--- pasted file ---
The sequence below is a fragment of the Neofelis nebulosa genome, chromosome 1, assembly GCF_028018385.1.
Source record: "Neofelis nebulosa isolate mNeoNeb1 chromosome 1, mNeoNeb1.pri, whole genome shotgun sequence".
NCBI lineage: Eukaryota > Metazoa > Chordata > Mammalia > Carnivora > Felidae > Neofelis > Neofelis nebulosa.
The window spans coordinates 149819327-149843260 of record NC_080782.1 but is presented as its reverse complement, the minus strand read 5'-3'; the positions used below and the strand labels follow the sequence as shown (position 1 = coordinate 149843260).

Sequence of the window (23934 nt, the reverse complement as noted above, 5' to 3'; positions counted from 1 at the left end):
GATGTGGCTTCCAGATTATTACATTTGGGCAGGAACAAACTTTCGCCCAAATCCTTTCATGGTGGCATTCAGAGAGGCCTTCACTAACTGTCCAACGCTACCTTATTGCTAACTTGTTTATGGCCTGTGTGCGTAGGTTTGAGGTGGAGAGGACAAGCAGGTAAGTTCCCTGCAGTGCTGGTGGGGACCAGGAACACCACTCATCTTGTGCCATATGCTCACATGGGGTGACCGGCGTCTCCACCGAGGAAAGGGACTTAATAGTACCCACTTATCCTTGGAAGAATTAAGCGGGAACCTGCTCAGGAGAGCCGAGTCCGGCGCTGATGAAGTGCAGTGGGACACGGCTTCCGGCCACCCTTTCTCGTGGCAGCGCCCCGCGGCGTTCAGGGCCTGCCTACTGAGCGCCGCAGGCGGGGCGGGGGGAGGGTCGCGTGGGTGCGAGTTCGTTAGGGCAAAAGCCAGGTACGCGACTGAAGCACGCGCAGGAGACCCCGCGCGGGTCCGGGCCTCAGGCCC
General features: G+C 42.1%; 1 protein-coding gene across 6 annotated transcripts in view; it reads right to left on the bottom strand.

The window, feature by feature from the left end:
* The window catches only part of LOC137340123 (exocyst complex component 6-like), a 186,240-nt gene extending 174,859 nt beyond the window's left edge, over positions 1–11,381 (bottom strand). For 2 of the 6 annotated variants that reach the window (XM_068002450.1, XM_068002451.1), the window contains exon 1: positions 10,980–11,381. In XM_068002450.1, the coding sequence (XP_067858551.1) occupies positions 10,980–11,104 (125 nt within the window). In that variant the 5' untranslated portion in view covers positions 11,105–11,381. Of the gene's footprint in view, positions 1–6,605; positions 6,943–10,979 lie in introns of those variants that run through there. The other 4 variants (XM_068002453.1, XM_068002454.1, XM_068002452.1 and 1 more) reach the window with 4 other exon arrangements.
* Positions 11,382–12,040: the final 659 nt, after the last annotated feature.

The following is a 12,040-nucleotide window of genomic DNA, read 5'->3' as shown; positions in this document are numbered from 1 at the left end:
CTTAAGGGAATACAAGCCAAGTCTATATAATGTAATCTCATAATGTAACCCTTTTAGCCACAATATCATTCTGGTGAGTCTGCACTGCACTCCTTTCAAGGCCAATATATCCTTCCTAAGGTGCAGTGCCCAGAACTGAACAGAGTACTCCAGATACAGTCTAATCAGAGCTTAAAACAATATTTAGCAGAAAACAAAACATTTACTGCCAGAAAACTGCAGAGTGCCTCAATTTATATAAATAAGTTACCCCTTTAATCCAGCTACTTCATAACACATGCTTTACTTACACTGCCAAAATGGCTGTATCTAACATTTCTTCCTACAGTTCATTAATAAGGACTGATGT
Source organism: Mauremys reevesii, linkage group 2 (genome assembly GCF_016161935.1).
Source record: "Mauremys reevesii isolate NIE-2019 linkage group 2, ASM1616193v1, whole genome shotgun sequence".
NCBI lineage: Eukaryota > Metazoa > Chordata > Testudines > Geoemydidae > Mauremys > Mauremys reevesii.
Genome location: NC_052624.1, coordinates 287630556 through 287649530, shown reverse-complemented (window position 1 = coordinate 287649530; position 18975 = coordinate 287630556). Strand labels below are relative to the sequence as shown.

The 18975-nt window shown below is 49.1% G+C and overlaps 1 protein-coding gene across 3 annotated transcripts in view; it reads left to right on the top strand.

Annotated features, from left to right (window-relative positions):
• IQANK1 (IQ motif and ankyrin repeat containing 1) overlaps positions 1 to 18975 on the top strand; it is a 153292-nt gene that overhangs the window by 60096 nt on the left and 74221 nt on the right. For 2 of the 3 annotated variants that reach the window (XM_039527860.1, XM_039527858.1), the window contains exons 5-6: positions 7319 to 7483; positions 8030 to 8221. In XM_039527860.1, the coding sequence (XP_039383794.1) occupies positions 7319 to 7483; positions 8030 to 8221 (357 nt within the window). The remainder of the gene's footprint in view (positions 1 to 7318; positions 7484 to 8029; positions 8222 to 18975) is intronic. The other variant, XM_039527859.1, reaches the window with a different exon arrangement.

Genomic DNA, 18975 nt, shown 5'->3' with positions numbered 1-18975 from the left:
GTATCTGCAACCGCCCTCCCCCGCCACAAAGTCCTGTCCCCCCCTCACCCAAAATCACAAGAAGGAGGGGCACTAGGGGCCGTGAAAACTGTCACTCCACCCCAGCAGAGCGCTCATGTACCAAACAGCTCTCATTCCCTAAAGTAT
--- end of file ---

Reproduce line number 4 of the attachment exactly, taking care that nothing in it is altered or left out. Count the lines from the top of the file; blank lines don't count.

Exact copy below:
The window spans coordinates 149819327-149843260 of record NC_080782.1 but is presented as its reverse complement, the minus strand read 5'-3'; the positions used below and the strand labels follow the sequence as shown (position 1 = coordinate 149843260).